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Tips and Tricks for SAA 2014

The Society of American Archivists’ Annual Meeting will take place in Washington, D.C. this year from August 10-16. If this will be your first annual meeting, check out the Official Guide for First-Time Conference Attendees. Produced by SNAP Members, this guide has tons of advice to help you prepare, pack, network, and choose sessions. You can also browse the results of last year’s annual meeting Twitter chat. Here are a few tips to help you prepare for SAA 2014.

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Q: Where should I work before graduate school?

Ask an Archivist Question:

I want to go into the archiving profession but I do not want to go straight into graduate school after I graduate next May. What are some career paths/jobs I should look into after graduation that would put me in the direction of becoming an archivist? How soon should I start applying to jobs?

Ask an Archivist Answers:

Not going directly into graduate school for learning the archival enterprise can be a good thing. Jobs to look at are many and varied. At this time, I would recommend anything in the computer area. Cyber security, learning/writing  software, or anything with data management will give you experience that you can use with digital records (the future of archives).

Another thing that will always help is bookkeeping or accounting. You can be the one who understands business records, because most of us come from a history or English literature background. Plus, knowing how to read a general ledger helps when you become the boss of the department and have to manage the money. Project management is another skill – learning how to get the job done on time, with few resources is really important. Finally, any job where you are interacting with co-workers or the public gives you skills with people and how they think and ask questions. This will help with reference.  Good luck!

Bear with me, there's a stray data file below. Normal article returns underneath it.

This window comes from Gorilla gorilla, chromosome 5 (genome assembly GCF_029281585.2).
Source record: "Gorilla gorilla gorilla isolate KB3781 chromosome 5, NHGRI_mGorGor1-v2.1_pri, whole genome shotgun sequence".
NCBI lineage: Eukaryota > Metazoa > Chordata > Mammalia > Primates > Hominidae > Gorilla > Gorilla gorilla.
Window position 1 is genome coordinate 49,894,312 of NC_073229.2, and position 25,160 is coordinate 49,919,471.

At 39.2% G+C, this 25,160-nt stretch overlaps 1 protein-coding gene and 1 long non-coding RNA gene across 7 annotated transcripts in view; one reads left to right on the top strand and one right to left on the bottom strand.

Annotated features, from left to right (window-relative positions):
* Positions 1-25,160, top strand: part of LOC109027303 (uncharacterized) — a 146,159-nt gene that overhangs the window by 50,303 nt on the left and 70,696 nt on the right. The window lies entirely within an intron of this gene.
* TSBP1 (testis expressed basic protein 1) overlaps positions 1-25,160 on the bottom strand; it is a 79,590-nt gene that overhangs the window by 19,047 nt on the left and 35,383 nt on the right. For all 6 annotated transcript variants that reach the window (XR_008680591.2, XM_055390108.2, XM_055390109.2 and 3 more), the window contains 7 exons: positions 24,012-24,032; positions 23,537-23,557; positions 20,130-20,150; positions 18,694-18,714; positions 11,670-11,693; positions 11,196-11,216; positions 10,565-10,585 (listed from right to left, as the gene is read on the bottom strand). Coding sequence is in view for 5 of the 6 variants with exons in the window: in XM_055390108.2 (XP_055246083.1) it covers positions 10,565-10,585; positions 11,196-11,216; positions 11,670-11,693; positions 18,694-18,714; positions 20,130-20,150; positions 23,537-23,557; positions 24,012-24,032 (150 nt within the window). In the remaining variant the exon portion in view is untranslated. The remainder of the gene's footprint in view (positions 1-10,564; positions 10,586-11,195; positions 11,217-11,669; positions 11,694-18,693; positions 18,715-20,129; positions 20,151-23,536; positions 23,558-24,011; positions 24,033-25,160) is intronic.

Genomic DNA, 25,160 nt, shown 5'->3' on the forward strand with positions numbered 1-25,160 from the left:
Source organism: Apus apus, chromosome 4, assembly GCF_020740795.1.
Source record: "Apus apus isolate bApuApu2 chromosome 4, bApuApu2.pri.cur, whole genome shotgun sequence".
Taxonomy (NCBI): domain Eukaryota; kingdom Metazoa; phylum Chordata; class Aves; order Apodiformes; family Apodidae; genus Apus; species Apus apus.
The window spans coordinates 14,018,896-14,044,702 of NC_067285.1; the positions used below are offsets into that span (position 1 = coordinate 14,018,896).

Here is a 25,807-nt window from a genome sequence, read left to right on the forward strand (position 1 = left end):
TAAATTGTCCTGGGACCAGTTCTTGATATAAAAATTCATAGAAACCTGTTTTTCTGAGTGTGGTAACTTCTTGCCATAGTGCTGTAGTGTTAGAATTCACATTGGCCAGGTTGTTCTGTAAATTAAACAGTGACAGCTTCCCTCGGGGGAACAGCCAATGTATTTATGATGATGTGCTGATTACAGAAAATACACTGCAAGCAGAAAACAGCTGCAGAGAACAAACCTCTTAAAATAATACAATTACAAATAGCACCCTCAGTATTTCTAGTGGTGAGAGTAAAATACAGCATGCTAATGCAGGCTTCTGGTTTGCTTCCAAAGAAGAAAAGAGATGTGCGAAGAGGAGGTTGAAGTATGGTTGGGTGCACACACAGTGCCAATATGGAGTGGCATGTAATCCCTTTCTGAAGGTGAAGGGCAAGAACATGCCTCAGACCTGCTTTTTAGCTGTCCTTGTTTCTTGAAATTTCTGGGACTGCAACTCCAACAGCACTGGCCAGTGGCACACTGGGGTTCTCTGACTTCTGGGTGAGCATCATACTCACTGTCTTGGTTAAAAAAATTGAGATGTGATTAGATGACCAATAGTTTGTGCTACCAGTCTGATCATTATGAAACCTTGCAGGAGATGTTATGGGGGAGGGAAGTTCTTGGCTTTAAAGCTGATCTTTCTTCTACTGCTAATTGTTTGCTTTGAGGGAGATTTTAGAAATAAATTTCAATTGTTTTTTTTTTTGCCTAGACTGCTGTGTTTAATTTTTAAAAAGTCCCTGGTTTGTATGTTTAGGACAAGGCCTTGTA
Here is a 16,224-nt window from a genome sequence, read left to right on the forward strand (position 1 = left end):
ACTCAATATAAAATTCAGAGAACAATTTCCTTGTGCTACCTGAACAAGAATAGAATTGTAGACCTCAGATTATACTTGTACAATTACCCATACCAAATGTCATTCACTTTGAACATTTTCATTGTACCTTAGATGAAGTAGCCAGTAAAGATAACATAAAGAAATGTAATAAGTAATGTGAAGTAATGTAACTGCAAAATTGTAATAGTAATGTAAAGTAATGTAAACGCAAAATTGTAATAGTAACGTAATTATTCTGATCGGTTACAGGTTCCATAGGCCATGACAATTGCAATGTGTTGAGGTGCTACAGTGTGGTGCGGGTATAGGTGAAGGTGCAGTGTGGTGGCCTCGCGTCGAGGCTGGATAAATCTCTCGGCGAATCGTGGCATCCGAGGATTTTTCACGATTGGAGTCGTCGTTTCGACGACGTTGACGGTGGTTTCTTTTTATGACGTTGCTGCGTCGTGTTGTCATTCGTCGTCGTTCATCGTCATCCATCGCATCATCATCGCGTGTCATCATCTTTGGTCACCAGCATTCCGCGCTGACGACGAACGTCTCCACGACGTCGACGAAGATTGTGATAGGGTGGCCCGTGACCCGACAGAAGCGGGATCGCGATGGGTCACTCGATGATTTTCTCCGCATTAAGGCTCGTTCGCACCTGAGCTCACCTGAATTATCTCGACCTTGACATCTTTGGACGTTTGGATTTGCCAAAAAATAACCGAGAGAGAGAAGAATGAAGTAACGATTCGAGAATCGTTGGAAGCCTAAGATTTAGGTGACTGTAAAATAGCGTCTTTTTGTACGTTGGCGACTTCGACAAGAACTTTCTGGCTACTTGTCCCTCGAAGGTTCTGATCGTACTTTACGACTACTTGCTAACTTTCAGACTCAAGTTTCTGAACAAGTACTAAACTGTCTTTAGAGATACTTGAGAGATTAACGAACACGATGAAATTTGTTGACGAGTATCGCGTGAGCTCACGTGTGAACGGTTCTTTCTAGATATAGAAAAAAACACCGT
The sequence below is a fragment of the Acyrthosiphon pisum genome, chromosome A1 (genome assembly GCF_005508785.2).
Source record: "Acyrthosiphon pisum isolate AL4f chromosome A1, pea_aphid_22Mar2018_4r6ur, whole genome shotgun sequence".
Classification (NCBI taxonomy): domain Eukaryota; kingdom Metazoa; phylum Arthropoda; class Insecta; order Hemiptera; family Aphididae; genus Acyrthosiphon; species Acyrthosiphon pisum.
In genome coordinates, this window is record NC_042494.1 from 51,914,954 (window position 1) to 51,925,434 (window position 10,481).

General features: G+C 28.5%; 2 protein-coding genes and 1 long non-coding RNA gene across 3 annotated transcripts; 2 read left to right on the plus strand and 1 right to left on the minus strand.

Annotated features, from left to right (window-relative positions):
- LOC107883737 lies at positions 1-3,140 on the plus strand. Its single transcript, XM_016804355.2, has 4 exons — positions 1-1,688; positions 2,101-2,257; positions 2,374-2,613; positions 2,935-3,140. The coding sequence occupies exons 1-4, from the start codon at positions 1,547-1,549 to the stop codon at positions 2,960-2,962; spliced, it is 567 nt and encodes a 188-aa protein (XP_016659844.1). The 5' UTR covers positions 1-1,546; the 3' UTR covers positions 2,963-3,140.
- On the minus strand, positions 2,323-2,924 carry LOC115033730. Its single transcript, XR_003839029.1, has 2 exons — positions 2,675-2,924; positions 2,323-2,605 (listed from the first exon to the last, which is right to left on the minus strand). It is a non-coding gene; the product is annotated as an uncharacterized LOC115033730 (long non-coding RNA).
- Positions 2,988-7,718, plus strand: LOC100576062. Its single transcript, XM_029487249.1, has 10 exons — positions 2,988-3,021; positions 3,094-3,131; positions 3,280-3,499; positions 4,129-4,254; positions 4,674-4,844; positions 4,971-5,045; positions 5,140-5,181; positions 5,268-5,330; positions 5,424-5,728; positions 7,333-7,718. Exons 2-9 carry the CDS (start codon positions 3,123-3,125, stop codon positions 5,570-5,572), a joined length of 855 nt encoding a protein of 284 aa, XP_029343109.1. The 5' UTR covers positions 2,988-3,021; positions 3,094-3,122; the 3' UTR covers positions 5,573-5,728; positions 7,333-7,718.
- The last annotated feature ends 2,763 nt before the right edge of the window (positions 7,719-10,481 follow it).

- Gerrianne Schaad

I don’t think there’s a single path that would best prepare you for archival work. I worked for a couple of years in college athletic media relations before starting graduate school. I doubt anyone would list this as a “preferred” path towards archival work. But I learned effective outreach, PR and media relations techniques. I learned how to write concisely and persuasively. And I learned how to work as part of a team. These skills are invaluable in archival work today. And having previous professional experience where these skills were clearly demonstrated and honed helped me stand out from the crowd when I was looking for my first archival professional job.

Regardless of what jobs you hold before (or during) grad school, think about the transferable skills you’re learning, and, when you’re interviewing, clearly state how these experiences help you be a better archivist. Remember that many people will have a graduate education that (at least on the surface) is identical to yours. Your experiences outside of class and your ability to clearly state how those experiences help you be a better archivist differentiate you from everyone else.

- Erin Lawrimore

I find having experience working with a filing system helpful. I’ve worked with archivists who have little experience in office work, creating or maintaining a filing system, and they seemed to have a bad grasp on hierarchy and order of business records and how to apply that to personal papers. So, an everyday office job can be profitable in this regard.

- Michala Biondi

Year in the Life: Katie Rojas, Pt. 1

Katie Rojas is the newest participant in our Year in the Life series, which follows new archivists in their first professional position. We will be following Katie for a year.

Name: Katie Rojas
Institution: Local government
Years at position: <1
Education: The University of Texas at Austin (BA – Anthropology, with coursework in fine art and art history) The University of Wisconsin – Milwaukee (MLIS with Archives concentration anticipated Spring 2015)

I work for a local government archive, which operates as a division of the office of the clerk. We hold collections primarily created by internal departments and employees, as well as some local cultural resources. Our institution is pretty long standing, so we have records that date back to 1770. We largely serve internal patrons, though we are open to the public for research and do receive external reference requests. Our facility also houses inactive files for other departments until they meet retention – the permanent archives and inactive records live together under the roof of a 60,000 square foot warehouse. Currently, I only oversee the archives, but there is talk of putting both archives and records management under one umbrella.